While it has always been legal for a citizen in the United States to manufacture their own firearm, the sale and distribution of such items is illegal under current U.S. law. The primary impediment to individuals making their own weapons has been access to the tooling and machinery required to convert raw materials into finished parts for assembly. However, in the last fifteen years this paradigm has changed drastically. Home builders and companies have emerged to support individuals who choose to produce their own firearm. Kits with receivers and gun components are available for hobbyists, as are 3-D printable gun designs, downloadable from the Internet in some cases. This phenomenon has led to the term ghost guns: firearms whose existence is not reported to any third party and therefore whose existence is unknown and, largely, untraceable.

A Field Guide to Ghost Guns: For Police and Forensic Investigators provides a useful brief for field investigators on the technical aspects of the self-made firearm, so-called "ghost guns. The first book to focus on the emergent issue of ghost guns, coverage addresses the history of firearms making and manufacture in the U.S.—including regulated and nonregulated manufacturing, details firearm components and accessories, how to assemble a Firearm, an overview of common Types of ghost guns, and investigative considerations.

Though there have been increased calls to regulate guns in the wake of numerous mass shootings, the proliferation of ghost guns—and their increasing use in crimes—would likely require additional laws and regulatory measures. Since there are few knowledgeable firearm practitioners in the field, who can render qualified opinions on the subject, author Robb Walker has taken a practical, pragmatic approach to the topic. The book defines terminology, provides photographs, and explains the concepts surrounding homemade firearm in clear, easy to understand terms.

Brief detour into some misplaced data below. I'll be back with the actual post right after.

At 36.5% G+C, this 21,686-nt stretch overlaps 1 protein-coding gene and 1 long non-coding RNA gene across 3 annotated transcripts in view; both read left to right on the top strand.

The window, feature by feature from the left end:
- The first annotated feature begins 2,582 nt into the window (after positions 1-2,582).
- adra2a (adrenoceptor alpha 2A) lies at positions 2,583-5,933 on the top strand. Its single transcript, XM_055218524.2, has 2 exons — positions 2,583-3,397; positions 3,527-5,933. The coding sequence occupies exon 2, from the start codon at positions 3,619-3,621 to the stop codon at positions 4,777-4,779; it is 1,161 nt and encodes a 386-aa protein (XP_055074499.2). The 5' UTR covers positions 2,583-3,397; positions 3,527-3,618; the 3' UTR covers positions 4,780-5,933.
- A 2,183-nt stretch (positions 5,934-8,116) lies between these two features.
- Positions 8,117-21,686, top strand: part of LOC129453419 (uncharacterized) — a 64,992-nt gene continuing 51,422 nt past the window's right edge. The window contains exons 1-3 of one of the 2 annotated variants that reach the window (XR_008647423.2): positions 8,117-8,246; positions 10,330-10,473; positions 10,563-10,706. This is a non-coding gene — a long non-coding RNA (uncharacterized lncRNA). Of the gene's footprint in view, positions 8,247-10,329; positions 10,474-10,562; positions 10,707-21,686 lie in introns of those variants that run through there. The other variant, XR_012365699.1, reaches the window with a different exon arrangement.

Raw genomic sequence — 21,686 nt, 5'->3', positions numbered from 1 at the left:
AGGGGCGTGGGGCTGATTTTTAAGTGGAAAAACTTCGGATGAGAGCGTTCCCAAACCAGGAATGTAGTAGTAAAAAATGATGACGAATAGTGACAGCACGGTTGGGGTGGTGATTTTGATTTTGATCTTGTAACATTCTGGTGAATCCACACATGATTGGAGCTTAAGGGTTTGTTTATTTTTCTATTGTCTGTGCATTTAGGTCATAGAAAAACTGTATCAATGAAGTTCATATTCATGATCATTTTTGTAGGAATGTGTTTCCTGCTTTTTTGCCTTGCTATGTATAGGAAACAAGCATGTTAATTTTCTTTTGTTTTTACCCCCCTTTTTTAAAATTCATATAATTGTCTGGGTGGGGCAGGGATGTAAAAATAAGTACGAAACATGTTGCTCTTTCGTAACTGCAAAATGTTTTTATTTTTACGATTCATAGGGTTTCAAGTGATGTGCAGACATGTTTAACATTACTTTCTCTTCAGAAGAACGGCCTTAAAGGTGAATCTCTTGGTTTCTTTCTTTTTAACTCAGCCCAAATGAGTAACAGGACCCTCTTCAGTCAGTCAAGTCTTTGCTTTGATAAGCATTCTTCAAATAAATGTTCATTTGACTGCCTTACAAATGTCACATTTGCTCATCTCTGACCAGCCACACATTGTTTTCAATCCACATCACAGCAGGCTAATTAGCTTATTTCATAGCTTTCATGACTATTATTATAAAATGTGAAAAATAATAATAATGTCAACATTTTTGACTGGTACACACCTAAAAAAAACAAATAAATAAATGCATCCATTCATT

Key Features:

  • Addresses the technology and technical aspects in creating, assembling, and/or modifying homemade firearms—both printable and assembled from pre-fabricated components
  • Discusses the rationale and motivations behind making one’s own firearm
  • Outlines what is currently legal and illegal under U.S. law, providing indicators for investigators for illegally configured firearms

A Field Guide to Ghost Guns addresses the pressing need for a practical reference on the topic. The book provides police investigators and forensic ballistics experts a useful aid to understand legal aspects and to identify ghost guns, and the paraphernalia—tooling and machinery, and otherwise—indicative of gun making in a non-formal, factory setting.

chapter 1|24 pages

A Brief History of Gun Making

chapter 2|22 pages

Regulated and Non-Regulated Manufacturing

chapter 5|18 pages

Common Types of Ghost Guns

chapter 6|24 pages

Investigative Considerations